Card : Paper : Ink; Pencil : Blue, Red, Black, Beige ; Ht: 5 in. x W: 12 in.
Archival / Genealogical
Archival Descriptions
  2 images  
Collection
MONTREAL HOLOCAUST MEMORIAL CENTRE (MHMC-01)
Description Level
Item
Material Format
textual record
Physical Description
Card : Paper : Ink; Pencil : Blue, Red, Black, Beige ; Ht: 5 in. x W: 12 in.
Other Title Information
Documentary Artifact
Date
February 24, 1945
Physical Condition
Excellent
Language
Dutch
Notes
1 page. On the right hand side there is the Star of David above a Torah scroll with a pointer and a prayer book.Left side contains message of congratulations. Narrative: Donor's grandfather was born in Britain in 1895. He moved to Holland when he was six years old . The family therefore qualified for British citizenship. Donor's father applied for British identification papers. Donor Nettie and her brother Joseph went briefly into hiding but their mother wanted the family together so they returned to Amsterdam. The family was rounded up on March 17th 1943, and taken to the Stadsschouwburg (a big cinema with seats removed) in Amsterdam where they stayed for about a week. From there they were sent to the camp of Westerbork, where they stayed for a couple of months. In the summer time they were sent to another camp in Amersfoort for about 4-6 weeks. They were afterwards sent back to Westerbork and at the beginning of 1944, the entire family was sent to Bergen-Belsen concentration camp in Germany. In Bergen-Belsen, the men and women were separated; the children from the age of 14 were sent to work. Nettie was considered small in stature, she lied about her age so she didn’t have to go to work. Her sister was three years older and was sent to work in the kitchen. Their father worked in a shoe factory and their mother worked in the kitchen peeling potatoes. Joseph (Nettie's younger brother) stayed in the camp with her. The family stayed in Bergen-Belsen until the end of 1944 (circa October or December) when they were sent to Wurzach with about. While on the train to Wurzach, the family had a separate carriage and they were told to take off the yellow stars because they were now considered internees. Additional research shows that in the winter 1944/1945 the castle of Bad Wurzach (160 km south of Stuttgart) served as a stopover for 72 Jewish prisoners from the concentration camp Bergen-Belsen. They were Jews from Holland, who were foreign nationals, meaning they had either the British or U.S. citizenship or at least papers from South and Central American countries, and were regarded as "exchangeable" over German nationals in Allied custody. They had been sent in two shipments in the fall and winter from concentration camps in Germany, in order to be exchanged in Switzerland against German citizens held by the Allies. They were sent to different internment camps of Württemberg: Liebenau, Biberach and Wurzach. According to internees from Jersey already living in Bad Wurzach, the so-called "exchange Jews" were in a terrible state when they arrived; they were starved and scared. Through improved nutrition and the additional Red Cross parcels, they recovered relatively quickly. Only one of them perished in Wurzach . While in Wurzach, Joseph celebrated his bar mitzvah on February 24th, 1945; many internees including non-Jewish internees were present. Coffee and cakes were served; thanks to a monthly parcel from POWs (milk, sugar, cocoa) which had been saved to be used for the occasion. Joseph received bar mitzvah cards made by attendees. The family stayed in Wurzach until the end of April when the camp was liberated.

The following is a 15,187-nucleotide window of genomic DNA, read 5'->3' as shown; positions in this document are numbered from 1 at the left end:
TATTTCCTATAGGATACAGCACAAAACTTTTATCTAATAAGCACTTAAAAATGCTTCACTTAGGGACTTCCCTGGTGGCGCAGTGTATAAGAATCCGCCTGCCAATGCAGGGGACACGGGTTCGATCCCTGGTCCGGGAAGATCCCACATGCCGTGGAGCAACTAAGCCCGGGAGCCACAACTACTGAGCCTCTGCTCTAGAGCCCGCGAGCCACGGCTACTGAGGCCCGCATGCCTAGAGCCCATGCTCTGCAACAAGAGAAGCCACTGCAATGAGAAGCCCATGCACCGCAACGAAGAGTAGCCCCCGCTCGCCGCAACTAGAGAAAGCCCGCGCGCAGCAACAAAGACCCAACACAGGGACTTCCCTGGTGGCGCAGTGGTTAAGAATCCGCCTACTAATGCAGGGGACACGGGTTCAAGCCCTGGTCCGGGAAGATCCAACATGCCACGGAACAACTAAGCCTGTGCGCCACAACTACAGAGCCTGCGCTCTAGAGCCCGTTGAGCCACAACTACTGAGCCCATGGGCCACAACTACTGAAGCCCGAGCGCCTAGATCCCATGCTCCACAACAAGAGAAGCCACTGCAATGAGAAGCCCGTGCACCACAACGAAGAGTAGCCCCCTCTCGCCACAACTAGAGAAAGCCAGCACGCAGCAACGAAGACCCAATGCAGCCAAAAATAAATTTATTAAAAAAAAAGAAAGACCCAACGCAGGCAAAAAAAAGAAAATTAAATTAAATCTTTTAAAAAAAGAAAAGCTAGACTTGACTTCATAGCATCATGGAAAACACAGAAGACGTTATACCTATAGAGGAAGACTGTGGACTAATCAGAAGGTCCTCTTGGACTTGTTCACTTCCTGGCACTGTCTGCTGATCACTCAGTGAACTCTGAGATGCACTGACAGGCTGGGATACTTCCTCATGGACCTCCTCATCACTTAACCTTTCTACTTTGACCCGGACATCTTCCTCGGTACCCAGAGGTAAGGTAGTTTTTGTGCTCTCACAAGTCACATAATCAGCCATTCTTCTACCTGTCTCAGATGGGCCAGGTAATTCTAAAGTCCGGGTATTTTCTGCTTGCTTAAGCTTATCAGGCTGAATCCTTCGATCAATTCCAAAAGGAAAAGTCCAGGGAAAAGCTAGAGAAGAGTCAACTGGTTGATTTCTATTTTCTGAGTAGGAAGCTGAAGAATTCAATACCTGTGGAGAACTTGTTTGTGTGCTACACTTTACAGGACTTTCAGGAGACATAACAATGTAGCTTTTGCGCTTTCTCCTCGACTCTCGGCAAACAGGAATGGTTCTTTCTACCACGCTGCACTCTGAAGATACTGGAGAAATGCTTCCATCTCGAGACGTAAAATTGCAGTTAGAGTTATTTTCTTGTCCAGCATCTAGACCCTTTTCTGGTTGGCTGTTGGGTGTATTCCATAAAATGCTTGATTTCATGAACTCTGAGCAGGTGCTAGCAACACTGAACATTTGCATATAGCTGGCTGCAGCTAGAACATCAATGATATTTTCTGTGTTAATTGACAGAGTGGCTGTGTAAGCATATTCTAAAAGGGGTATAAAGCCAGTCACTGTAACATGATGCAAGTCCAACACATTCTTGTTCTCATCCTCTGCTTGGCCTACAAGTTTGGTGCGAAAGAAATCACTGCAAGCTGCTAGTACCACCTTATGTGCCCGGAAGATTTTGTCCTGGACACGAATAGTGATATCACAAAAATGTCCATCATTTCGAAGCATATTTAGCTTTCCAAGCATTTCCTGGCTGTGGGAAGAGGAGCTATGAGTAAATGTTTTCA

Accession No.
1990.13.08
Name Access
Herscher, Nettie
Places
Bad Wurzach, Germany, Europe
Archival / Genealogical
Archival Descriptions
Repository
Montreal Holocaust Memorial Centre
Images
Less detail
Collection
MONTREAL HOLOCAUST MEMORIAL CENTRE (MHMC-01)
Description Level
Item
Material Format
textual record
Physical Description
Card : Paper : Pencil; Ink : Yellow, Black, Blue, Red, White ; Ht: 4 in. x W: 7,5 in.
Archival / Genealogical
Archival Descriptions
  2 images  
Collection
MONTREAL HOLOCAUST MEMORIAL CENTRE (MHMC-01)
Description Level
Item
Material Format
textual record
Physical Description
Card : Paper : Pencil; Ink : Yellow, Black, Blue, Red, White ; Ht: 4 in. x W: 7,5 in.
Other Title Information
Documentary Artifact
Date
February 24, 1945
Physical Condition
Excellent
Language
Dutch
Notes